California DreamingSan Francisco-based artist Kyle Gold creates brilliant dream-like illustrations, evoking 60s-era psychedelia, that explore contemporary themes including mental health and sexuality.
Kyle enhances many of his artworks with simple eye-catching animations (view gallery) which helps them to stand out in the crowded online marketplace. We spoke to Kyle about his motivations, selling his art as NFTs and their wider environmental impact.
Why do you create? What drives you?
I get so much joy out of creating, and from watching my art grow and improve. Sometimes I compare it to meditation. These days I mostly draw digitally on an iPad using the Procreate application. I get really focused on what I'm drawing and my worries and problems seem to melt away. I love being able to bring ideas from my imagination to life.
Rose Petal Kisses
How do you promote yourself and your art?
I think in terms of promoting NFTs, it's all about Twitter. I came over from Instagram and the power of promoting NFTs on Twitter vs. Instagram is really night and day. Having the ability to add a clickable link to available works makes it really convenient for people to collect.
Where did you sell your first NFT?
I minted my first NFT on Rarible. At the time I didn't really know what I was doing nor did I fully understand the technology, but I just wanted to try it out. It was an old black and white drawing. I minted it right before the boom happened; and it only cost me $16 to mint. At the time I felt like $16 was too expensive! It's funny how fast things move in the NFT space.
Do you worry about the environmental impact of NFTs?
Yes, I absolutely worry about the environmental impact of NFTs. I believe that the market is just getting started, and we really have no idea how much energy crypto in general will be using in 5 or 10 years from now, as more widespread adoption occurs. Minting on POS chains is a really good option because they use a small fraction of the energy that POW chains use. Most of my earliest NFTs were minted on Waves, and most of my newer NFTs are minted on Tezos; so I'm a big supporter of the lower energy options out there.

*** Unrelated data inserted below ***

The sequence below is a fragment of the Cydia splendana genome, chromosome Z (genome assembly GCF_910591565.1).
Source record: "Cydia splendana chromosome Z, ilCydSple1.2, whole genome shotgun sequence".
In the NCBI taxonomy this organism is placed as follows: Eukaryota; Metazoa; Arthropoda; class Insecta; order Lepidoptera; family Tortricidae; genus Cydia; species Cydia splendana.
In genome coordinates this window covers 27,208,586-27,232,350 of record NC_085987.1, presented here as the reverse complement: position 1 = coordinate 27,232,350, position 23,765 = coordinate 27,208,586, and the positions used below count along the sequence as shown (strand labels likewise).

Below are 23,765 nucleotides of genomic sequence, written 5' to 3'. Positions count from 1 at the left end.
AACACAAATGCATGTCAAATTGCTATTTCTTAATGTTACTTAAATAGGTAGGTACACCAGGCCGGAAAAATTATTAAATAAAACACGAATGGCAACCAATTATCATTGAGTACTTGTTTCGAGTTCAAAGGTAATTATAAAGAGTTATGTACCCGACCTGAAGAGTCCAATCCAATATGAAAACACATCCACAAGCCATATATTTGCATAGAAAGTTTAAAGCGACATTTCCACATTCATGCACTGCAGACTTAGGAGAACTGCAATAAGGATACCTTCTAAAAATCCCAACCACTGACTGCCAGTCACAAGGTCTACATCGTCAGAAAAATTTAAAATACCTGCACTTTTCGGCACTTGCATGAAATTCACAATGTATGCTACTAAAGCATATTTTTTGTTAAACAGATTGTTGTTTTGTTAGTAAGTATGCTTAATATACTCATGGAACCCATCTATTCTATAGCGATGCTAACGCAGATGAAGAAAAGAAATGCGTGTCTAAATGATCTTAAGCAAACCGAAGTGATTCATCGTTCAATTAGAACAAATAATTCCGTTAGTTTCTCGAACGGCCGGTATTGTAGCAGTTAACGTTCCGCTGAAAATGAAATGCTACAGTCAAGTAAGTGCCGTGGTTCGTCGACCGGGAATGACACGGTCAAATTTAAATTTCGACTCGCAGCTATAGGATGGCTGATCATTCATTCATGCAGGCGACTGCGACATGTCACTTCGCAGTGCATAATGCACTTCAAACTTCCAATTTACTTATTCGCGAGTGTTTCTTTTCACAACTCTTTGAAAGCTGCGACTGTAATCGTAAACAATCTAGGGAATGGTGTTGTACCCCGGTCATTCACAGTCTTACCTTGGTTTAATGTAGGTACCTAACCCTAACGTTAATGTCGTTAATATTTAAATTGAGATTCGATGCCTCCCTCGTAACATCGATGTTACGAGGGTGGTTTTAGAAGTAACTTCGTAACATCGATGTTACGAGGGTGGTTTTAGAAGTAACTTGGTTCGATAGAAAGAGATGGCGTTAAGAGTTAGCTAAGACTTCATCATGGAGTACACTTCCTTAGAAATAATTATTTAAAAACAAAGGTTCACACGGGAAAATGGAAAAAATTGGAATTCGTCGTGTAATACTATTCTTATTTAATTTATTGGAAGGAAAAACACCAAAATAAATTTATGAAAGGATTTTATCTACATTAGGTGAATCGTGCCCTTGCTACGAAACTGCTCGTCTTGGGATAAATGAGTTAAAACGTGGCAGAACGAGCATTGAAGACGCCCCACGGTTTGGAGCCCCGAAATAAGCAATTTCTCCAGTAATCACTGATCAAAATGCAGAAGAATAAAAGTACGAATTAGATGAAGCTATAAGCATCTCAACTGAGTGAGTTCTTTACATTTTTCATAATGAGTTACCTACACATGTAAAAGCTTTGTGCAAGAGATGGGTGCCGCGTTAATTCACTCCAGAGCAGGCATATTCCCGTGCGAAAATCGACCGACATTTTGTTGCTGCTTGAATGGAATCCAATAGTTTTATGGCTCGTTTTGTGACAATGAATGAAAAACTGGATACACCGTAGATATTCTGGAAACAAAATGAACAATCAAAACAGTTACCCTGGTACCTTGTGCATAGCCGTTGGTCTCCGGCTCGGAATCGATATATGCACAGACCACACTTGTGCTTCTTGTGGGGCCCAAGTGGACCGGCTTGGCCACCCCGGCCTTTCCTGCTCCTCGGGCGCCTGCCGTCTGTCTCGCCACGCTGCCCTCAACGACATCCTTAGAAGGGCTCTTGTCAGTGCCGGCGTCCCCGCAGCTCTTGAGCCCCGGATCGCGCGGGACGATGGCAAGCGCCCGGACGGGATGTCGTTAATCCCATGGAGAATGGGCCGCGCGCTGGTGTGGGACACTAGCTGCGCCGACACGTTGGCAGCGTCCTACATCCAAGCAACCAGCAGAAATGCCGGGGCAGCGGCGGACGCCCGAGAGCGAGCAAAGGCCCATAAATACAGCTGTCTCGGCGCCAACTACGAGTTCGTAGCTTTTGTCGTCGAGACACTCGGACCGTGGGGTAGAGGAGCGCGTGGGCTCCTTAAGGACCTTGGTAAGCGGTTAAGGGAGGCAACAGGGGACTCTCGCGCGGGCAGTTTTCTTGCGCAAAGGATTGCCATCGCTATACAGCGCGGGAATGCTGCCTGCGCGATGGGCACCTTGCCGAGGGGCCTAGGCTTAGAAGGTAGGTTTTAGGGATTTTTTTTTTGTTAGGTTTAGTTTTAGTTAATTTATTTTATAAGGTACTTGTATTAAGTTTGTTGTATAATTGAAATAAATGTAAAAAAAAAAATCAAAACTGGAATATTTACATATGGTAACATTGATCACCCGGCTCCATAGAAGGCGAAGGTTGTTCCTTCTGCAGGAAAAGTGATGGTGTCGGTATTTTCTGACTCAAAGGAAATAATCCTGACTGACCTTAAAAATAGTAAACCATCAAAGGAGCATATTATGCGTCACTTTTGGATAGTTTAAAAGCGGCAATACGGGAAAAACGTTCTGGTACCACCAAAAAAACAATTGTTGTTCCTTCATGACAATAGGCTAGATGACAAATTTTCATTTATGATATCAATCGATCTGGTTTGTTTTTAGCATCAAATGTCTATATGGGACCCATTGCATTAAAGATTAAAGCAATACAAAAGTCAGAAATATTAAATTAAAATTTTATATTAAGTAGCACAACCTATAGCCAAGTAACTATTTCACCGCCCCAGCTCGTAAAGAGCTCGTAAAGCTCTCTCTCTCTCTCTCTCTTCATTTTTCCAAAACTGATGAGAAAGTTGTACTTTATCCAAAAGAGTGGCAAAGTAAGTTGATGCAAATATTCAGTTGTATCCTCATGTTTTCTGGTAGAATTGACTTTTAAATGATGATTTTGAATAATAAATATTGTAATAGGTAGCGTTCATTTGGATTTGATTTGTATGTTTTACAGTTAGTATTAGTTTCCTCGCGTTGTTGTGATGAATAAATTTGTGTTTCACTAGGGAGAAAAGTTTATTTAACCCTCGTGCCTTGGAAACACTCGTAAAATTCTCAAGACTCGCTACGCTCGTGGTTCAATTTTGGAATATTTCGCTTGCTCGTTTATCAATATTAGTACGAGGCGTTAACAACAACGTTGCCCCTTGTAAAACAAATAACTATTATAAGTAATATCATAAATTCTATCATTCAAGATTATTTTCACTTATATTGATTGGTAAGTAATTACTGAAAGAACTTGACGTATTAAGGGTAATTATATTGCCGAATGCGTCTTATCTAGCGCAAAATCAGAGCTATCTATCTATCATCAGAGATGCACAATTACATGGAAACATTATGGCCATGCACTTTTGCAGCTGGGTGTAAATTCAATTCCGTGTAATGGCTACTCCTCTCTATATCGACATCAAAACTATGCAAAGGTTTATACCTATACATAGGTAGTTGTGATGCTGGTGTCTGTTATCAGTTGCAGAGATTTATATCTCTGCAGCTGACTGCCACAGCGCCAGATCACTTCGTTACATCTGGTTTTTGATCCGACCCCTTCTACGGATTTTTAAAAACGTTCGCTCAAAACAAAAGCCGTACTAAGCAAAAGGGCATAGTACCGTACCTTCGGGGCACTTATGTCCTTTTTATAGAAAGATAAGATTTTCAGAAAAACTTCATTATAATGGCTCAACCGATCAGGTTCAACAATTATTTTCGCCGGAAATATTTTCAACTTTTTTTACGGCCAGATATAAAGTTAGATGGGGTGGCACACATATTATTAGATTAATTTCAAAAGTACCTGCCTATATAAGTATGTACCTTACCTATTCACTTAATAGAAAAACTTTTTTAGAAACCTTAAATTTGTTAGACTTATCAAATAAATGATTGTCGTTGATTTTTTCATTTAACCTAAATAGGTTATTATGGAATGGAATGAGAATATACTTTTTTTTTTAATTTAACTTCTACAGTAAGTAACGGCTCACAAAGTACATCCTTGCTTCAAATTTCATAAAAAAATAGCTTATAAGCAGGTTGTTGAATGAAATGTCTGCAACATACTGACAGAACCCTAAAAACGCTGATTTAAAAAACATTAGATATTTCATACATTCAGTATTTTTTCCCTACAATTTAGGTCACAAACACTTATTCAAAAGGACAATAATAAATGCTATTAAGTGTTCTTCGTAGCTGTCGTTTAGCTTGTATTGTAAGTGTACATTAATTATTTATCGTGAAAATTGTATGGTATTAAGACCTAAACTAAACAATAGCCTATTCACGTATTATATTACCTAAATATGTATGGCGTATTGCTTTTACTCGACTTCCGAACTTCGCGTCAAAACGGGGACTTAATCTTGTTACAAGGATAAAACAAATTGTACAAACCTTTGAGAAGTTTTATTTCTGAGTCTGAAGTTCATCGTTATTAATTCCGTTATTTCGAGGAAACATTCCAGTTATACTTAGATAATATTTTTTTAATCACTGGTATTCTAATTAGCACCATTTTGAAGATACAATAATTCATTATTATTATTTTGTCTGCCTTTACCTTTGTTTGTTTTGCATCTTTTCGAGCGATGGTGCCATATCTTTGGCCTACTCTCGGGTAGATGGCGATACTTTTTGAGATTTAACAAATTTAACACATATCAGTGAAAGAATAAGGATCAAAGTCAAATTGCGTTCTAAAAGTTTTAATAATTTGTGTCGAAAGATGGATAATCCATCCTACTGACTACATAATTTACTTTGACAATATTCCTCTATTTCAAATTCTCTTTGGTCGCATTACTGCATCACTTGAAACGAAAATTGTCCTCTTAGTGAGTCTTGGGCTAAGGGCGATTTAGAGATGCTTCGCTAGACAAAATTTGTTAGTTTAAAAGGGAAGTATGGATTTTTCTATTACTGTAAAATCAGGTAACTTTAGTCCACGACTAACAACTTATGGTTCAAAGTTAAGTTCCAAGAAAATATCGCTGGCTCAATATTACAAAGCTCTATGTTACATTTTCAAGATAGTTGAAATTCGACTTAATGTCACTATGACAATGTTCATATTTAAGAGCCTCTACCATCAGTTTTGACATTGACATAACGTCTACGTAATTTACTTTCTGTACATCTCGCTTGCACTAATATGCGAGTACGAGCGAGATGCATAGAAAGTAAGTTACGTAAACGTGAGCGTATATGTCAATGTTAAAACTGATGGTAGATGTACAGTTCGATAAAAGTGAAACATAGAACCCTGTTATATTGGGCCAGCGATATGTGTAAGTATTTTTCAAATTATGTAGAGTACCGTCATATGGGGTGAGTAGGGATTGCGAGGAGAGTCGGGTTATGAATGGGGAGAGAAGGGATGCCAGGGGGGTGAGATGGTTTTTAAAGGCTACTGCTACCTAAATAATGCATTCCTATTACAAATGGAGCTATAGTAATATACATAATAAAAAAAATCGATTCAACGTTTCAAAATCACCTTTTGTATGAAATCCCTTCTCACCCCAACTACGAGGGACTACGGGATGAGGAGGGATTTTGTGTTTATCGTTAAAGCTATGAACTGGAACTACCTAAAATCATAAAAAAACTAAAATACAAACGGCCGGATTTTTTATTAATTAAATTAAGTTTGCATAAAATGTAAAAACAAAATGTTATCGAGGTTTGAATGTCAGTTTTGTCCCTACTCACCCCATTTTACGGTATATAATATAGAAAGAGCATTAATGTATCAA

Do you have a preferred way to sell your NFTs?
I've been all in on Tezos lately. I like the technology, and I like the platforms: H=N and Kalamint. I think both of them are really pushing boundaries in the NFT space and I look forward to seeing what things will look like in a year or two from now. Despite ETH being full of potential, in its current state it is not very friendly to newer artists that are not able to afford all the transaction fees.
Do you have any advice for younger artists?
The best advice I can give is to be consistent with practice and effort. Making art is often frustrating, and it can be easy to get discouraged when your ability does not match up with your vision for your art. Something that keeps me from getting too discouraged is looking back at my art from 6 months ago. Seeing how far I've come always pushes me forward, and I think that's a really useful practice for younger artists as well.
What are your future ambitions?
Getting my work shown in physical galleries is definitely a dream of mine. I'd also like to travel to France and see everything in the Louvre, and visit Monet's garden.
Huge thanks to Kyle Gold for answering our questions. You can buy Kyle's amazing NFT artworks on H=N and Kalamint, plus you can follow him on Twitter and Instagram.